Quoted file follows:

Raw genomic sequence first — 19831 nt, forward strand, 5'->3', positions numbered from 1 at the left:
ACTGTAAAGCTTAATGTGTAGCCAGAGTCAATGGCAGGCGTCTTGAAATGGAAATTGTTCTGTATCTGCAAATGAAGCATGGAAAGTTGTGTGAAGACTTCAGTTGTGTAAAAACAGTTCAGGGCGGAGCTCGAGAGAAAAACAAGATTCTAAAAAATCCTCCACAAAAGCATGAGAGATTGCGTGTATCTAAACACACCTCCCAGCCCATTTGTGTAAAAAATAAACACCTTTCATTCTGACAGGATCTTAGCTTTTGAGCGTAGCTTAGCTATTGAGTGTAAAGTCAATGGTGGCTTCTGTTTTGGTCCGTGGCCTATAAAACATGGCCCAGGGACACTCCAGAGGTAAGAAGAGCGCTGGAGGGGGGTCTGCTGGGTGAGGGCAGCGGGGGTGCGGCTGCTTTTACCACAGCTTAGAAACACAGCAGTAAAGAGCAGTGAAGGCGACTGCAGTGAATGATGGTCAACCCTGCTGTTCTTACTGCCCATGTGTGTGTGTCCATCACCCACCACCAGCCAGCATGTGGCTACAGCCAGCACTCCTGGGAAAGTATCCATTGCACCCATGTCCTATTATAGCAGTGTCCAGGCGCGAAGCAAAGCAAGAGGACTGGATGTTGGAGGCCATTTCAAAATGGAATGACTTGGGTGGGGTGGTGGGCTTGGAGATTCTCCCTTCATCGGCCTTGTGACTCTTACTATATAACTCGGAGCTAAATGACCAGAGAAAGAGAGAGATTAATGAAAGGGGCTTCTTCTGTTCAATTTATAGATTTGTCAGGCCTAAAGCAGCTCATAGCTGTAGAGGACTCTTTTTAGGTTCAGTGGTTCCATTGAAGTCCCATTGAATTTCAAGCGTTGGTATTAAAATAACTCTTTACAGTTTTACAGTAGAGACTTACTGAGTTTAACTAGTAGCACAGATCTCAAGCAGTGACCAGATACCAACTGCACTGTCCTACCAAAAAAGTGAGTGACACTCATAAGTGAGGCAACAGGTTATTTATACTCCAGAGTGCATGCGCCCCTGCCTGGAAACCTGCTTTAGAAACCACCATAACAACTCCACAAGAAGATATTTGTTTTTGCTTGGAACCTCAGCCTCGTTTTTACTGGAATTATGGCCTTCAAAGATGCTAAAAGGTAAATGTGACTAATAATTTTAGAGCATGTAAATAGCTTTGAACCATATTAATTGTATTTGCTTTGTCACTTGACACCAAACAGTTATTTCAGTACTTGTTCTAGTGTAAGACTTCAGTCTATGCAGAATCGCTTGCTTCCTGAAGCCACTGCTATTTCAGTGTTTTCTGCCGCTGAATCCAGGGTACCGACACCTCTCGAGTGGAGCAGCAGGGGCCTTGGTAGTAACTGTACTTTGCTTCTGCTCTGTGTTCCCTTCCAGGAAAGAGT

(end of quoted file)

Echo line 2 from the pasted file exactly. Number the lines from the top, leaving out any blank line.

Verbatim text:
ACTGTAAAGCTTAATGTGTAGCCAGAGTCAATGGCAGGCGTCTTGAAATGGAAATTGTTCTGTATCTGCAAATGAAGCATGGAAAGTTGTGTGAAGACTTCAGTTGTGTAAAAACAGTTCAGGGCGGAGCTCGAGAGAAAAACAAGATTCTAAAAAATCCTCCACAAAAGCATGAGAGATTGCGTGTATCTAAACACACCTCCCAGCCCATTTGTGTAAAAAATAAACACCTTTCATTCTGACAGGATCTTAGCTTTTGAGCGTAGCTTAGCTATTGAGTGTAAAGTCAATGGTGGCTTCTGTTTTGGTCCGTGGCCTATAAAACATGGCCCAGGGACACTCCAGAGGTAAGAAGAGCGCTGGAGGGGGGTCTGCTGGGTGAGGGCAGCGGGGGTGCGGCTGCTTTTACCACAGCTTAGAAACACAGCAGTAAAGAGCAGTGAAGGCGACTGCAGTGAATGATGGTCAACCCTGCTGTTCTTACTGCCCATGTGTGTGTGTCCATCACCCACCACCAGCCAGCATGTGGCTACAGCCAGCACTCCTGGGAAAGTATCCATTGCACCCATGTCCTATTATAGCAGTGTCCAGGCGCGAAGCAAAGCAAGAGGACTGGATGTTGGAGGCCATTTCAAAATGGAATGACTTGGGTGGGGTGGTGGGCTTGGAGATTCTCCCTTCATCGGCCTTGTGACTCTTACTATATAACTCGGAGCTAAATGACCAGAGAAAGAGAGAGATTAATGAAAGGGGCTTCTTCTGTTCAATTTATAGATTTGTCAGGCCTAAAGCAGCTCATAGCTGTAGAGGACTCTTTTTAGGTTCAGTGGTTCCATTGAAGTCCCATTGAATTTCAAGCGTTGGTATTAAAATAACTCTTTACAGTTTTACAGTAGAGACTTACTGAGTTTAACTAGTAGCACAGATCTCAAGCAGTGACCAGATACCAACTGCACTGTCCTACCAAAAAAGTGAGTGACACTCATAAGTGAGGCAACAGGTTATTTATACTCCAGAGTGCATGCGCCCCTGCCTGGAAACCTGCTTTAGAAACCACCATAACAACTCCACAAGAAGATATTTGTTTTTGCTTGGAACCTCAGCCTCGTTTTTACTGGAATTATGGCCTTCAAAGATGCTAAAAGGTAAATGTGACTAATAATTTTAGAGCATGTAAATAGCTTTGAACCATATTAATTGTATTTGCTTTGTCACTTGACACCAAACAGTTATTTCAGTACTTGTTCTAGTGTAAGACTTCAGTCTATGCAGAATCGCTTGCTTCCTGAAGCCACTGCTATTTCAGTGTTTTCTGCCGCTGAATCCAGGGTACCGACACCTCTCGAGTGGAGCAGCAGGGGCCTTGGTAGTAACTGTACTTTGCTTCTGCTCTGTGTTCCCTTCCAGGAAAGAGT